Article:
Searching for a lost Medieval Manx Nunnery
The Isle of Man maintained only three monastic establishments during the later Middle Ages, one being a Nunnery on the edge of what is now the Island’s largest town, Douglas, where Harold Mytum and Rob Philpott have just completed an excavation on its possible site.
The present Nunnery house was constructed on a new location in 1823, and the Centre for Manx Studies excavated some medieval burials when the associated stables were refurbished in 2009 as the Centre’s offices. The Nunnery buildings then remained elusive, but a decade later we have returned to the adjacent walled gardeners’ compound, the site of the 18th-century house, and possibly that of the medieval Nunnery.
The compound is being considered for development, and so we undertook a site evaluation, with local help, to assess the state of preservation and the importance of any archaeological deposits. Although only 10% of the compound’s area was investigated, we found some tantalising signs that it is rich in evidence for the development of an important site from the Middle Ages through to the 19th century.
The archaeology lies immediately below the present surface, consisting of the foundations and a cellar from the Georgian 18th century house, its appearance otherwise known only through Warwick Smith’s 1795 painting. We have now identified that the house was added onto an existing wall, possibly part of the medieval Nunnery, a short section of which stands over 2 metres high. Other medieval evidence associated with the Nunnery was found– some shallow ditches, possibly boundaries or marking a trackway approach to the religious complex – and a small pit with a significant assemblage of copper-alloy working debris.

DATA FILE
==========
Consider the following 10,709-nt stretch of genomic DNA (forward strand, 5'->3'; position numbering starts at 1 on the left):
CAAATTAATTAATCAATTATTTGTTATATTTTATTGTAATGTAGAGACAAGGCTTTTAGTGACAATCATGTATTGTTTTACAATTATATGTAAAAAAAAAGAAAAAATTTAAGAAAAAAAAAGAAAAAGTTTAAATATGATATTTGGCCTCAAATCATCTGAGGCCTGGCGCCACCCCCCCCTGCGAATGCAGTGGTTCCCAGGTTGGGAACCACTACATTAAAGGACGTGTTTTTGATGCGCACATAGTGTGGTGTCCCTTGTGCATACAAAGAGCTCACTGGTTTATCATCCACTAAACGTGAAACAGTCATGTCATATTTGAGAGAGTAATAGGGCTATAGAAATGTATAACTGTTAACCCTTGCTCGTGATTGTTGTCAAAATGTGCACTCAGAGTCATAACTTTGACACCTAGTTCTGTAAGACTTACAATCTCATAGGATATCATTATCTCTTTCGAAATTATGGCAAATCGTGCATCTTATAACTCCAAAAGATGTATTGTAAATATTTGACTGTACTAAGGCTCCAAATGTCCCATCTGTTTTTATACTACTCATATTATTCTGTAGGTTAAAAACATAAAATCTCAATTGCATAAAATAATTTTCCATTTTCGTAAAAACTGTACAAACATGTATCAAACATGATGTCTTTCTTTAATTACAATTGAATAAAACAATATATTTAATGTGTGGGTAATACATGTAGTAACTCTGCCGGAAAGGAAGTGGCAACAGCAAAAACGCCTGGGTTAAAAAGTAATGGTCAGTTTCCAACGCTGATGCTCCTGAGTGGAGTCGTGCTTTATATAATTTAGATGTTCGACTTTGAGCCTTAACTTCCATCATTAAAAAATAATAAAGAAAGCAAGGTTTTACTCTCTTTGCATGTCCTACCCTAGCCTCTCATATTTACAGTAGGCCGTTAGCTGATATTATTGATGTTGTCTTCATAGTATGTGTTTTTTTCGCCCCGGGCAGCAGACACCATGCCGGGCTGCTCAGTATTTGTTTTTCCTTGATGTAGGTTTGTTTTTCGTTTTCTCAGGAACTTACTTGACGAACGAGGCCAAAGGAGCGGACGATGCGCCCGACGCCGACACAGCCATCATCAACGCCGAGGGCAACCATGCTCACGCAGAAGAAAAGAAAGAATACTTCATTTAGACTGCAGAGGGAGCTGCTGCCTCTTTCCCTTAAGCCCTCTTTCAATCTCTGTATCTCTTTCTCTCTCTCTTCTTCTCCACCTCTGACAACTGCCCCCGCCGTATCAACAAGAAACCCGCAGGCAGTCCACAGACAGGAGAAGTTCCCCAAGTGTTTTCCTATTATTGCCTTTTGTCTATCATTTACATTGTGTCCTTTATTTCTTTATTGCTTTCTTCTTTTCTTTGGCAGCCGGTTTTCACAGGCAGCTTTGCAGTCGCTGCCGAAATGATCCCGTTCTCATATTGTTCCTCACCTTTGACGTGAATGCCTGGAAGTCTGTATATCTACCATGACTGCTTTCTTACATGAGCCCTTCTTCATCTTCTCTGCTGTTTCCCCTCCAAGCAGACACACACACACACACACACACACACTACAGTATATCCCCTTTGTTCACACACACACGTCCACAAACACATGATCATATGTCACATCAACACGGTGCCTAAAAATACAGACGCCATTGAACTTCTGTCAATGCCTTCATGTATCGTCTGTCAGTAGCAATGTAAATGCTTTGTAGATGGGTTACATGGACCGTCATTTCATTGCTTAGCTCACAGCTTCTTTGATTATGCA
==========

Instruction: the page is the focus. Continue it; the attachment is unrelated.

Particularly surprising was the discovery of an architectural fragment similar to some eroded pieces reused in the 18th century house wall. It shows carved mouldings on two sides, suggesting it was part of a doorway into a later 16th Century fashionable late-Renaissance residence.
No house of this period and style has previously been identified on the Isle of Man; all such properties have been either rebuilt or demolished. This find shows that the Manx upper classes aspired to keep up with the latest British architectural fashions. This belies some of the historical claims that all the Isle of Man was impoverished in the period before smuggling brought considerable wealth to the Island in the 18th century. Our work at The Nunnery complements our discoveries of post-Dissolution changes at Norton Priory as part of our student field school.
This evaluation excavation has revealed a more complex site history than we had expected, lying just beneath the surface. We can see the way in which secular landowners took over the monastic site and turned it into a fashionable residence that remained at the upper end of the Manx social scale. If we could carry out further excavations, we would learn a lot more about the medieval Nunnery and one of the most important country house sites on the Island.
This shows how even small developer-funded evaluation excavations can reveal important evidence. We wait to see if building plans proceed and if more archaeology can take place.